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A Young Man With Syncope

Educational Objective
Based on this clinical scenario and the accompanying image, understand how to arrive at a correct diagnosis.
1 Credit CME

A man in his early 20s presented with suspected syncope and shaking with no significant medical history. The patient fell asleep and his girlfriend tried to wake him, but he started shaking and slumped over on the ground. He denied confusion afterward but did not feel well with nausea, flushing, chest tightness, and a rapid heart rate. About 10 minutes later, he had a second syncopal episode for 2 to 3 minutes with more than 20 muscle jerks. On presentation at the emergency department, he was afebrile, blood pressure was 120/59 mm Hg, heart rate was 85 beats per min, respiratory rate was 16 breaths per min, and oxygen saturation was 96% on room air. His cardiac examination revealed normal heart sounds with no murmurs.

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Brugada type 1 syndrome with unexplained syncope

C. Implantable cardioverter defibrillator

The key to the correct diagnosis in this case was the ECG that was consistent with spontaneous Brugada type 1 morphology with more than 2-mm coved ST-segment elevation in leads V1 and V2 (Figure). Recognition of the Brugada type 1 pattern as a potential cause of cardio-arrhythmogenic syncope is important.

The incidence of the Brugada type 1 ECG pattern in the US is thought to be as low as 0.03%.1 The proposed Shanghai Score System2 can be used for the diagnosis of Brugada syndrome, which relies on ECG, clinical history, family history, or genetic test results. A score of more than 3.5 points is thought to be probable and/or definite Brugada. Brugada type 1 can present asymptomatically, in which case the management is observation. However, in those with symptomatic features, such as unexplained cardiac arrest or polymorphic ventricular tachycardia or ventricular fibrillation arrest, nocturnal agonal respirations, atrial fibrillation/flutter in patients younger than 30 years of age, or syncope of uncertain etiology, further evaluation is needed.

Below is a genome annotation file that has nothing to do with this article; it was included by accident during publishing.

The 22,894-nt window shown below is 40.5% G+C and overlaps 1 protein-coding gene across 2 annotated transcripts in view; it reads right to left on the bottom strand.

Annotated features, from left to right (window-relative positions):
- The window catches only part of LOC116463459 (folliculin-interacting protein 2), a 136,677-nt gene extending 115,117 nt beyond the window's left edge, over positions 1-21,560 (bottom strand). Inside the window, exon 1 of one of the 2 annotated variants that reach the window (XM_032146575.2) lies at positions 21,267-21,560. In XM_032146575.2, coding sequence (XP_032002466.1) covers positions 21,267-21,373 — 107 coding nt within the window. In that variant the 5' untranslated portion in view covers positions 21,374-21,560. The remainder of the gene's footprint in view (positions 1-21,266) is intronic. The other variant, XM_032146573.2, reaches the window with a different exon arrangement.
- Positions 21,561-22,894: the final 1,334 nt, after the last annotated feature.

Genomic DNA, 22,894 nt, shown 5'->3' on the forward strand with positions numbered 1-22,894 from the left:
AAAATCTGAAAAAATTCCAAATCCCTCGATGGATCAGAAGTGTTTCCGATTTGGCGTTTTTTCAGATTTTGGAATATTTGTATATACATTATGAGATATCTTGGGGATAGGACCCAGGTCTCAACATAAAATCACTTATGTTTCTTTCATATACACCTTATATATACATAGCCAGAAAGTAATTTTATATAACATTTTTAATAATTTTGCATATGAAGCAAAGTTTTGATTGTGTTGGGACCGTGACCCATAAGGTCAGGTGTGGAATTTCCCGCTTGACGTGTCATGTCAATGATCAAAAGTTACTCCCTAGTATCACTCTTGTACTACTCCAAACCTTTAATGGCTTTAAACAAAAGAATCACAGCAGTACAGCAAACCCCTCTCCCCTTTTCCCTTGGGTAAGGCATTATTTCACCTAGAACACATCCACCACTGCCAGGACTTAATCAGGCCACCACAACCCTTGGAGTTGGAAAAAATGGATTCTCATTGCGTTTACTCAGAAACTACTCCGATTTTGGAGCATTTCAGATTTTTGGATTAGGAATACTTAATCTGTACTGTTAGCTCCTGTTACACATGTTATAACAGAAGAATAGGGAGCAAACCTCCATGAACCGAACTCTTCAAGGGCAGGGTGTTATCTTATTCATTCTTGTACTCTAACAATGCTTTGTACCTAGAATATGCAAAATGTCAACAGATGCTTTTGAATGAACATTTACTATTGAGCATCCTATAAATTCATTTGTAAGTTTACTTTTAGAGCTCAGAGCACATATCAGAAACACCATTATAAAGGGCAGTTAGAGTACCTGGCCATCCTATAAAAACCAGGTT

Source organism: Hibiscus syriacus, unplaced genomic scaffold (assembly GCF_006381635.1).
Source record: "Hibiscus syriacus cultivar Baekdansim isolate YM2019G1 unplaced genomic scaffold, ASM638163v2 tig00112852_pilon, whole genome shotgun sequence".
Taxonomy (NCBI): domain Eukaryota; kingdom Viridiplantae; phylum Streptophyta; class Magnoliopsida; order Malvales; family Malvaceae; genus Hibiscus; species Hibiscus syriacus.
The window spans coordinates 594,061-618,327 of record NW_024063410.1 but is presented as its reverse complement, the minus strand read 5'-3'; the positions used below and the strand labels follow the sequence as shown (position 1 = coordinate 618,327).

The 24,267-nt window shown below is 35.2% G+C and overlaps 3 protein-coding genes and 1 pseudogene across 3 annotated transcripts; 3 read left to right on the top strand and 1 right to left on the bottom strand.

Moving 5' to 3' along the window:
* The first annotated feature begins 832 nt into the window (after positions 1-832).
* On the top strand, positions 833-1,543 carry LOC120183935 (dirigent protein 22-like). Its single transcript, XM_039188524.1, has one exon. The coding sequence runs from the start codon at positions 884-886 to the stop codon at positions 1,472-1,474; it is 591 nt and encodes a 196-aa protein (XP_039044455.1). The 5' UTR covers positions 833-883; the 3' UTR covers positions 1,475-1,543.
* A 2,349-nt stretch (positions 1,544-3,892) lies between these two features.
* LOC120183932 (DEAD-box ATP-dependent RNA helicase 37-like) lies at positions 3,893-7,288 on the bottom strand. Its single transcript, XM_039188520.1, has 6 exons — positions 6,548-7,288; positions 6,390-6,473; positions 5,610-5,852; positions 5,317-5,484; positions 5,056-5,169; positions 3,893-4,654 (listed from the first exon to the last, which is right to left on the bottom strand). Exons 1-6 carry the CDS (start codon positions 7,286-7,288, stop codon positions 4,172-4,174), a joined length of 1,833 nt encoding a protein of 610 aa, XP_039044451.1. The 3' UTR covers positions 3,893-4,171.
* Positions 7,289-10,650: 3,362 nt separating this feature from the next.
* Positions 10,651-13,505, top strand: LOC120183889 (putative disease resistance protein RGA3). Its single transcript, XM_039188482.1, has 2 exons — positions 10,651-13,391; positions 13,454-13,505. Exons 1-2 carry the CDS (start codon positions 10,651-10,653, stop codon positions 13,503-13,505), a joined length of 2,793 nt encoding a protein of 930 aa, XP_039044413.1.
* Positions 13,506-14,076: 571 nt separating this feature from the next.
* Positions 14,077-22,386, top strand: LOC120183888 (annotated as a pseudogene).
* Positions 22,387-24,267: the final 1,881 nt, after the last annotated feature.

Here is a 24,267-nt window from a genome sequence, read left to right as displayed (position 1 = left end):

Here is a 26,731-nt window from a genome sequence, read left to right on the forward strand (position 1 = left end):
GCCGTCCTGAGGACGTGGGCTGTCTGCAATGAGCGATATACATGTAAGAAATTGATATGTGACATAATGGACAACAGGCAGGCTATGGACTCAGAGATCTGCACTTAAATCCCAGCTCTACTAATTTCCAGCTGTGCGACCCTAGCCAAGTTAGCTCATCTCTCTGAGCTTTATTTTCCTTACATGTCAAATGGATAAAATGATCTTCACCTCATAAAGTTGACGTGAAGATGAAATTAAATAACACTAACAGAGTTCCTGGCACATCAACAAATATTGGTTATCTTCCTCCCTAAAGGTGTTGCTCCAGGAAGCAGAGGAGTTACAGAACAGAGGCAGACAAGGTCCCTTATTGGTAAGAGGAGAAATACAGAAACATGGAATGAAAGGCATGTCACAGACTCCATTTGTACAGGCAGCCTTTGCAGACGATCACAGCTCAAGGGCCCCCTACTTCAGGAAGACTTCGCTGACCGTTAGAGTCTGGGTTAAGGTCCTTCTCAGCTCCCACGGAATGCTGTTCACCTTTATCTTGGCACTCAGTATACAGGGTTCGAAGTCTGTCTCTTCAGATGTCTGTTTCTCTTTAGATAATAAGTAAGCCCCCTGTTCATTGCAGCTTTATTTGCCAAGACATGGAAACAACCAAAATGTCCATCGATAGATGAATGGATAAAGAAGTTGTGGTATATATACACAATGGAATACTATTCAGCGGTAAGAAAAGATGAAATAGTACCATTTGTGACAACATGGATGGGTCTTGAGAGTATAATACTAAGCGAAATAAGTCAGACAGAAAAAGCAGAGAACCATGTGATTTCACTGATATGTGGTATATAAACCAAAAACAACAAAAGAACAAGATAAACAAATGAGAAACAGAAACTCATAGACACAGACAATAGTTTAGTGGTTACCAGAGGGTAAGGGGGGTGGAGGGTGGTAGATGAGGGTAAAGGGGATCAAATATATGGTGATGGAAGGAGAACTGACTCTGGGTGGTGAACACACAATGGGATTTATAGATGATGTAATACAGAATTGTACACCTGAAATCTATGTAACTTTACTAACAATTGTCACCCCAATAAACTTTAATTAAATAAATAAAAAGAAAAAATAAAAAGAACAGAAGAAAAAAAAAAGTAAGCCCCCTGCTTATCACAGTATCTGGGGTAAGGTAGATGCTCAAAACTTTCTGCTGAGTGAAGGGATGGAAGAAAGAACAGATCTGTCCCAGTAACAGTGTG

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Article Information

Corresponding Author: Asad J. Torabi, MD, Division of Cardiology, Krannert Institute of Cardiology at Indiana University School of Medicine, 1800 N Capital Ave, Indianapolis, IN 46202 (ajtorabi@iupui.edu).

Published Online: June 8, 2022. doi:10.1001/jamacardio.2022.1313

Conflict of Interest Disclosures: None reported.

Additional Contributions: We thank Jeffrey Mossler, MD, Indiana University School of Medicine, Indianapolis, for his assistance in reviewing the manuscript; he did not receive financial compensation for his contribution. We also the patient for granting permission to publish this information.

References
1.
Mizusawa  Y , Wilde  AA .  Brugada syndrome.   Circ Arrhythm Electrophysiol. 2012;5(3):606-616. doi:10.1161/CIRCEP.111.964577PubMedGoogle ScholarCrossref
2.
Kawada  S , Morita  H , Antzelevitch  C ,  et al.  Shanghai score system for diagnosis of Brugada syndrome: validation of the score system and system and reclassification of the patients.   JACC Clin Electrophysiol. 2018;4(6):724-730. doi:10.1016/j.jacep.2018.02.009PubMedGoogle ScholarCrossref
3.
Kusumoto  FM , Bailey  KR , Chaouki  AS ,  et al.  Systematic review for the 2017 AHA/ACC/HRS guideline for management of patients with ventricular arrhythmias and the prevention of sudden cardiac death: a report of the American College of Cardiology/American Heart Association Task Force on Clinical Practice Guidelines and the Heart Rhythm Society.   Heart Rhythm. 2018;15(10):e253-e274. doi:10.1016/j.hrthm.2017.10.037PubMedGoogle ScholarCrossref
4.
Peterson  PN , Greenlee  RT , Go  AS ,  et al.  Comparison of inappropriate shocks and other health outcomes between single—and dual-chamber implantable cardioverter-defibrillators for primary prevention of sudden cardiac death: results from the cardiovascular research network longitudinal study of implantable cardioverter-defibrillators.   J Am Heart Assoc. 2017;6(11):e006937. doi:10.1161/JAHA.117.006937PubMedGoogle ScholarCrossref
5.
Knops  RE , Olde Nordkamp  LRA , Delnoy  PHM ,  et al; PRAETORIAN Investigators.  Subcutaneous or transvenous defibrillator therapy.   N Engl J Med. 2020;383(6):526-536. doi:10.1056/NEJMoa1915932PubMedGoogle ScholarCrossref
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